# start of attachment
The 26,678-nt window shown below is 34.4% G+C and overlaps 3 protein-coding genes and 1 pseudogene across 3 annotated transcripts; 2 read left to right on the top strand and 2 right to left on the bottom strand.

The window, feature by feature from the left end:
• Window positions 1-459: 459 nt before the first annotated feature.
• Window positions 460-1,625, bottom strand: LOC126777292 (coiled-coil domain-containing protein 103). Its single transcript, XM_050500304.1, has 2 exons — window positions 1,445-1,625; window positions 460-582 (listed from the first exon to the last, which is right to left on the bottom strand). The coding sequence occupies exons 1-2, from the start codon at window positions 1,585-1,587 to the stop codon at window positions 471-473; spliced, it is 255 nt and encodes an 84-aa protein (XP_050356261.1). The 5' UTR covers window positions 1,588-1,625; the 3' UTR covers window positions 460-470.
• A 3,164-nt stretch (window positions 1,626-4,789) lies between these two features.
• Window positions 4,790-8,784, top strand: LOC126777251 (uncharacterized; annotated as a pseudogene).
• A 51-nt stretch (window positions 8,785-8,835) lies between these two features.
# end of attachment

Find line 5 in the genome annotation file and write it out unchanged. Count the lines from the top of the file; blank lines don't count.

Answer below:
• A 3,164-nt stretch (window positions 1,626-4,789) lies between these two features.